26 Oct Green energy conference
A greener economy is the word on everyone’s lips, and the IDC’s Green Energy Efficiency Fund can help companies get there.
South African companies have been encouraged to turn to the Industrial Development Corporation’s Green Energy Efficiency Fund (GEEF) to contribute towards creating a greener economy.
Speaking at a conference organised by the IDC in partnership with the German Development Bank (KfW) on Thursday, 25 October, the head of the corporation’s green industries strategic business unit, Rentia van Tonder, said companies should take advantage of the fund earmarked for investments in green industries and initiatives.
“The fund has been well-subscribed to but we feel that not enough projects have benefited as yet. This conference will try to facilitate the benefits of the fund to those who may be interested to invest in energy efficiency,” she said.
Established in October 2011, the fund is open to South Africa registered companies in the private sector that are implementing an energy efficiency project, which will provide significant energy and/or emissions savings. It is also open to local projects that offset grid-connected electricity through use of renewable energy.
Companies interested in accessing GEEF can apply online.
Jose Luis Bobes, the team leader of green energy efficiency financing at the IDC, said the main objective of the conference, which was attended by representatives of KfW and Eskom, the state electricity generator; GEEF beneficiaries; and energy efficiency advisers and consultants, was “to share experiences, learn from each other and provide feedback”.
The main targets of the conference were energy services companies and their clients. “[Through GEEF] the IDC created an enabling environment by securing cheaper funding with long tenure to act as a catalyst in the energy efficiency markets.”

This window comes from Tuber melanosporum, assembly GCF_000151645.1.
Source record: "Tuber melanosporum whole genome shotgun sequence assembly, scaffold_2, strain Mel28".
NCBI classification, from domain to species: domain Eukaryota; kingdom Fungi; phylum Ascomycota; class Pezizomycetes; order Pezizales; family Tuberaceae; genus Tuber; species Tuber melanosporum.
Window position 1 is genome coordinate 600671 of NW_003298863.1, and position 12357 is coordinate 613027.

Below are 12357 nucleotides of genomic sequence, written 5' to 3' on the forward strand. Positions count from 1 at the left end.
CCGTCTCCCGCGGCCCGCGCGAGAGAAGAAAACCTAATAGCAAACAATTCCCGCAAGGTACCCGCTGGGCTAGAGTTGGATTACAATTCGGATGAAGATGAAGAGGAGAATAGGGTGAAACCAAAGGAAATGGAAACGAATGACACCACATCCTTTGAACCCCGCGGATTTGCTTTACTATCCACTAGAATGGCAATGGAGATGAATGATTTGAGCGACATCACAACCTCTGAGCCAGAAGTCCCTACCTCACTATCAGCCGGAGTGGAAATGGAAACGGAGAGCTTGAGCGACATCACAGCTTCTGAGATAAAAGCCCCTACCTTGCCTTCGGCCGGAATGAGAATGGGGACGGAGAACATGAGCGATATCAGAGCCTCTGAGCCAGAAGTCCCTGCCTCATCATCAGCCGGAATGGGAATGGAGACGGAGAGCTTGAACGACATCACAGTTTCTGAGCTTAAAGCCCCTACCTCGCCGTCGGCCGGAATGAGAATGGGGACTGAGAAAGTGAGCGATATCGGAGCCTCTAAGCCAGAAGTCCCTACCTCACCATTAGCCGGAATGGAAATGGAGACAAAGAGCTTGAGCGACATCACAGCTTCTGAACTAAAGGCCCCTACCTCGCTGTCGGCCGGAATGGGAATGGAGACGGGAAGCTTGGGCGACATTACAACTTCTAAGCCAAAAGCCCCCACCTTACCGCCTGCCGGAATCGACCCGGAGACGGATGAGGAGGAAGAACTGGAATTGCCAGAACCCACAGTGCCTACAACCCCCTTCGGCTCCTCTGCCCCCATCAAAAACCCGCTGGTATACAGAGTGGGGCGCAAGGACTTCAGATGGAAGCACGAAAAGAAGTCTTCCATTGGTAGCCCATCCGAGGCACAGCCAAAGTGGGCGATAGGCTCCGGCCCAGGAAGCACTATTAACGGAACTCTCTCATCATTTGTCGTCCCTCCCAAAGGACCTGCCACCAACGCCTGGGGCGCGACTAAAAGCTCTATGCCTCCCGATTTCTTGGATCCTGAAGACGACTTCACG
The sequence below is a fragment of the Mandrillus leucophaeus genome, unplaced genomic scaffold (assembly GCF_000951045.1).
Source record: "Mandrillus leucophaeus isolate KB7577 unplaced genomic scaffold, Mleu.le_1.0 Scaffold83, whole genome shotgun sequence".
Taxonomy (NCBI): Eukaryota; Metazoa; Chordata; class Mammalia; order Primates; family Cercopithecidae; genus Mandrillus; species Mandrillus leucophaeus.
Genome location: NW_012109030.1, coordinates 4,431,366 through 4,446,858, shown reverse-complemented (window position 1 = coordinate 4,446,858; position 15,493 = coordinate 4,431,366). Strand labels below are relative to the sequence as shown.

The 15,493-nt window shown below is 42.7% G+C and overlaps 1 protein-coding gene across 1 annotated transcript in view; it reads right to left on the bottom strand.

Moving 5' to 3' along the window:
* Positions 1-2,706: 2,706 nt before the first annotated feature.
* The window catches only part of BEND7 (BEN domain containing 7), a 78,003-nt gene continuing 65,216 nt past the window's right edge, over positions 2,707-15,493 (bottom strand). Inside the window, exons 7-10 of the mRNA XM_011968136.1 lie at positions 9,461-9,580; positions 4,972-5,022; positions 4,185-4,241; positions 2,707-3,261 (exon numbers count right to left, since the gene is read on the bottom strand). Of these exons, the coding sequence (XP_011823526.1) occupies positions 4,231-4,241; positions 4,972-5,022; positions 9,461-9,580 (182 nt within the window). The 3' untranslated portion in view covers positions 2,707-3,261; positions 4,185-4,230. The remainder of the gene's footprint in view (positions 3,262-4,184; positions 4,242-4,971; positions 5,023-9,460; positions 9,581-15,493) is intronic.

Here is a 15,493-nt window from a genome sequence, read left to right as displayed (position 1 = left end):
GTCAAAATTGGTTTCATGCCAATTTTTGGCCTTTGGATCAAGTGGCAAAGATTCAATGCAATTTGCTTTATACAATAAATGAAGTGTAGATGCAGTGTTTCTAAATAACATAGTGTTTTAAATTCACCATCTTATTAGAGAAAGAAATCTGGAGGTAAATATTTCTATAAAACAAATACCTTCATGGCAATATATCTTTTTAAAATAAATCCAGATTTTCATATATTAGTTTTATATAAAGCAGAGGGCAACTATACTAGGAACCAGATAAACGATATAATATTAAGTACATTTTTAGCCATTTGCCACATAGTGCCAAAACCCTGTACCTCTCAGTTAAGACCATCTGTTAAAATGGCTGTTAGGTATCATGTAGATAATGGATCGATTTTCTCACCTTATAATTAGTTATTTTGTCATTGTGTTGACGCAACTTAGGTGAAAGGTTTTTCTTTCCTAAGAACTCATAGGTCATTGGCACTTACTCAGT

Bobes had a number of success stories to tell. So far, the corporation had approved 10 GEEF loans, accounting for about 325 905 CO₂ tonnes avoided a year. Successful projects funded through GEEF included:
- The installation of a solar photovoltaic system at textile company Impahla Clothing, leading to a 25 percent reduction in grid electricity consumption;
- The installation of solar water heaters for commercial and residential clients in Gauteng by energy efficiency and renewable energy company Solar Network, leading to a 40 percent reduction in grid electricity consumption; and,
- The installation of a biogas cogeneration system to produce energy from waste for electricity, heating and cooling at an abattoir in Jan Kempdorp, Northern Cape.
He encouraged companies in the biogas, cogeneration, solar water heater, standard product (products designed to act as replacements for less energy efficient technologies) and standard offer (installation of energy efficient lighting technologies) sectors to also take advantage of IDC funding.
The KfW’s principal project manager for sub-Sahara Africa, Wolfgang Ryll, gave an overview of the development bank’s activities around the globe. It was based in Frankfurt, Germany, and had “a strong commitment in energy efficiency”. He said the bank was the third largest in Germany and promoted environmental and climate protection, including in sub-Saharan Africa.
Over the last five years, the KfW had invested €5,2-billion (about R59-billion)in the energy sector, providing loans to companies investing in green technologies (mainly renewable energy efficiency measures) and development loans to countries like South Africa. “We ensure that funded projects contribute to energy efficiency,” said Ryll.
Mentioning a few projects that it had funded, Ryll said the bank had invested in green technologies in India and Serbia by financing new energy efficiency housing projects, refurbishment of private housing and small, medium and micro enterprises support to buying new machinery. South Africa and Germany had intensified their co-operation in the field of climate change and energy through the South African-German Financial Co-operation agreement.
Andrew Etzinger, the senior general manager of integrated demand management (IDM) at Eskom, spoke about the parastatal’s experiences in its efforts to reduce electricity consumption through its Energy Efficiency and Demand-Side Management Funding Programme. Through this programme, Eskom promoted and implemented energy-efficient technologies, processes and behaviours among its customers.
Etzinger said that since the launch of IDM in 2003, Eskom had managed to save up to 3 000MW of cumulative demand of electricity. “The industry and mining sectors have saved 596MW since the inception of IDM – 19 percent of total savings achieved by IDM,” he said.
In the last 18 months, Eskom had introduced more flexible funding options into IDM, encouraging more, smaller projects to take advantage of the programme. “Over the next three years, Eskom plans to fund 236 energy saving projects around the country, a demand saving of 345MW,” Etzinger said.